This article needs a technical review. How you can help.

This is an experimental technology
Because this technology's specification has not stabilized, check the compatibility table for usage in various browsers. Also note that the syntax and behavior of an experimental technology is subject to change in future versions of browsers as the specification changes.

The put() method of the Cache interface allows key/value pairs to be added to the current Cache object.

Often, you will just want to fetch() one or more requests, then add the result straight to your cache. In such cases you are better off just using Cache.add/Cache.addAll, as they are shorthand functions for one or more of these operations:

fetch(url).then(function (response) {
  return cache.put(url, response);

Note: put() will overwrite any key/value pair previously stored in the cache that matches the request.

Note: Initial Cache implementations (in both Blink and Gecko) resolve Cache.add, Cache.addAll, and Cache.put promises when the response body is fully written to the disk.  More recent spec versions have newer language stating that the browser can resolve the promise as soon as the entry is recorded in the database even if the response body is still streaming in.

Note: As of Chrome 46, the Cache API will only store requests from secure origins, meaning those served over HTTPS.


cache.put(request, response).then(function() {
  // request/response pair has been added to the cache


A promise that resolves with void.

Note: The promise will reject with a TypeError if the URL scheme is not http or https.


The Request you want to add to the cache.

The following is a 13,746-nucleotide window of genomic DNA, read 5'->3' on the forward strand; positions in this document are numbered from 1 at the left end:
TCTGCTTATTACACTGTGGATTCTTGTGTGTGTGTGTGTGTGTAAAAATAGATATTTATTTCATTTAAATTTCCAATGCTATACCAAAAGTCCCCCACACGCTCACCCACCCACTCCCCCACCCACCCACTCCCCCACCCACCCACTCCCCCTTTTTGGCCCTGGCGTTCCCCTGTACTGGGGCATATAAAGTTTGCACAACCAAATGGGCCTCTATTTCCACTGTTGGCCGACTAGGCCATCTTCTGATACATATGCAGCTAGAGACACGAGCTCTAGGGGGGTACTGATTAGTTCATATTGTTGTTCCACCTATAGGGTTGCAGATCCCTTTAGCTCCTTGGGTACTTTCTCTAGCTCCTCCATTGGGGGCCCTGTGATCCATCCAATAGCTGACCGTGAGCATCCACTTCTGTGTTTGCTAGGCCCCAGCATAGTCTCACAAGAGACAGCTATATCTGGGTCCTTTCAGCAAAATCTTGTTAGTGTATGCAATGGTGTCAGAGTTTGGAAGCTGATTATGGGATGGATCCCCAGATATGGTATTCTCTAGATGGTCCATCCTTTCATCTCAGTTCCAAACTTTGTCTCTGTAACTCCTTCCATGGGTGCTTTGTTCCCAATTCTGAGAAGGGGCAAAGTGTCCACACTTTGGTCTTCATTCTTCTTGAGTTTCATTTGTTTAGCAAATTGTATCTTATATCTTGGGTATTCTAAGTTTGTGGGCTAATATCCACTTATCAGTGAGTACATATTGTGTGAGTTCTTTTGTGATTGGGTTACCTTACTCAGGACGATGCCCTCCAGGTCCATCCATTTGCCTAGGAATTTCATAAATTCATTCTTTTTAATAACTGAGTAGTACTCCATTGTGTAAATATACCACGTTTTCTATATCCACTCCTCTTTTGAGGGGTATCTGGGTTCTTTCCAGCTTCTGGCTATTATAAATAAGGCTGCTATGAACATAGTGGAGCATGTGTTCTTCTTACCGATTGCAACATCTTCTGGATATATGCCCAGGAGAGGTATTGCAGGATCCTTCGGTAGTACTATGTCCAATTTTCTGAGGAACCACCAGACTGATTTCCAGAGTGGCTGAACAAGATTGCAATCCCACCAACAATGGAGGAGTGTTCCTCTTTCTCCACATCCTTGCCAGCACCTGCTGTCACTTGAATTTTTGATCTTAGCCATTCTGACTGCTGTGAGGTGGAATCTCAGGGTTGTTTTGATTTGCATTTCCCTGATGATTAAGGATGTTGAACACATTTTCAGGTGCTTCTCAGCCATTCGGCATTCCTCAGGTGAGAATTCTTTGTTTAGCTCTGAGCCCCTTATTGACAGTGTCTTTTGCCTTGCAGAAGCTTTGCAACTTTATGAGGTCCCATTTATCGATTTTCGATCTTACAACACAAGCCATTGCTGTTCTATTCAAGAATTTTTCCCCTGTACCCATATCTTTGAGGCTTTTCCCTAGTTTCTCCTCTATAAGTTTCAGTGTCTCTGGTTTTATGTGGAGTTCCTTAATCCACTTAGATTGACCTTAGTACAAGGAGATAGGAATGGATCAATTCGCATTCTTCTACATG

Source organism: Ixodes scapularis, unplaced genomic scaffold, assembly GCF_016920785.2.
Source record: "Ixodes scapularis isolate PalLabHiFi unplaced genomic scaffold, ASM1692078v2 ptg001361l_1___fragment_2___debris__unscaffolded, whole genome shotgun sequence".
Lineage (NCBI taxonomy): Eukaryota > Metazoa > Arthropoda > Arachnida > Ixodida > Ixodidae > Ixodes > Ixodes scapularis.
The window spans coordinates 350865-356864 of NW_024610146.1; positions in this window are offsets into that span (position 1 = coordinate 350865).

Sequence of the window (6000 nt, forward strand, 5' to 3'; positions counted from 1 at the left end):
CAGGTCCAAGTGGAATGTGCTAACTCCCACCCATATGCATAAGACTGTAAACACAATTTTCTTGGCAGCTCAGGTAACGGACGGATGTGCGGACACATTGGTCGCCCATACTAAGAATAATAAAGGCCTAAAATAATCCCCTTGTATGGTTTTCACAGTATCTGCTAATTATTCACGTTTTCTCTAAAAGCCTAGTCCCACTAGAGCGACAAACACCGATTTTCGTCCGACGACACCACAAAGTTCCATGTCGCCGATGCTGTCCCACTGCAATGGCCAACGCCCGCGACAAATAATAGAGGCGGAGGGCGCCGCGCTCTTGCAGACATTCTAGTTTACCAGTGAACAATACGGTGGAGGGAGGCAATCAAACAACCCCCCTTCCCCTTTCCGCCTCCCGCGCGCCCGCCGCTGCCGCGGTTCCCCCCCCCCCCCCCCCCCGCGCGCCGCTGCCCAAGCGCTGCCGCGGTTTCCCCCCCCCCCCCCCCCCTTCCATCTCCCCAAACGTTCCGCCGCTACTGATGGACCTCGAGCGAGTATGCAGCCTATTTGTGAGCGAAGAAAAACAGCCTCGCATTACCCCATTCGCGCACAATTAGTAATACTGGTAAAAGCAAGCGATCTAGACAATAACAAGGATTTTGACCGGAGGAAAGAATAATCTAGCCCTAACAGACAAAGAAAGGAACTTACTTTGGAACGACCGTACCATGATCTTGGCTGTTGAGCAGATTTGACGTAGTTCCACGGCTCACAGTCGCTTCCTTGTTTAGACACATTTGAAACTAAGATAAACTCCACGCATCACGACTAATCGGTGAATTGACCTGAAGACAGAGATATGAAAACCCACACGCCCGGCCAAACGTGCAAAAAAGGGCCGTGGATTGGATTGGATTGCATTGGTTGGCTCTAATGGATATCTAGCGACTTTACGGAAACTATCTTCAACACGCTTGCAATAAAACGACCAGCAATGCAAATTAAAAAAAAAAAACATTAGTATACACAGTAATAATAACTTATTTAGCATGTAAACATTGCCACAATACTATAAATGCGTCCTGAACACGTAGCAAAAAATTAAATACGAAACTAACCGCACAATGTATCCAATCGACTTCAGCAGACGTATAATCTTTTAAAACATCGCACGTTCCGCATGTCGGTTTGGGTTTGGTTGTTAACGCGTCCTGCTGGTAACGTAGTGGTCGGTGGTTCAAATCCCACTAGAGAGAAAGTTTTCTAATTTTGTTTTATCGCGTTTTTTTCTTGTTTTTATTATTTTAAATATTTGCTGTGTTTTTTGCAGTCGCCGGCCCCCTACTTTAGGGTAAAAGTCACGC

The Response you want to match up to the request.


This code snippet is from the MDN sw-test example (see sw-test running live). Here we wait for a FetchEvent to fire. We construct a custom response like so:

  1. Check whether a match for the request is found in the CacheStorage using CacheStorage.match. If so, serve that.
  2. If not, open the v1 cache using open(), put the default network request in the cache using Cache.put and return a clone of the default network request using return response.clone() — necessary because put() consumes the response body.
  3. If this fails (e.g., because the network is down), return a fallback response.
var response;
var cachedResponse = caches.match(event.request).catch(function() {
  return fetch(event.request);
}).then(function(r) {
  response = r;'v1').then(function(cache) {
    cache.put(event.request, response);
  return response.clone();
}).catch(function() {
  return caches.match('/sw-test/gallery/myLittleVader.jpg');


Specification Status Comment
Service Workers
The definition of 'Cache' in that specification.
Working Draft Initial definition.

Browser compatibility

Feature Chrome Firefox (Gecko) Internet Explorer Opera Safari (WebKit)
Basic support 40.0 39 (39)[1] No support 24 No support
Require HTTPS 46.0 (Yes)[1] ? ? ?
Feature Android Android Webview Firefox Mobile (Gecko) Firefox OS IE Mobile Opera Mobile Safari Mobile Chrome for Android
Basic support No support No support 39.0 (39) ? No support ? No support 40.0
Require HTTPS No support No support (Yes) ? ? ? ? 46.0

[1] Service workers (and Push) have been disabled in the Firefox 45 Extended Support Release (ESR.)

See also

Document Tags and Contributors

 Contributors to this page: samdutton, chrisdavidmills, ithinkihaveacat, jpmedley, vrana, kscarfone
 Last updated by: samdutton,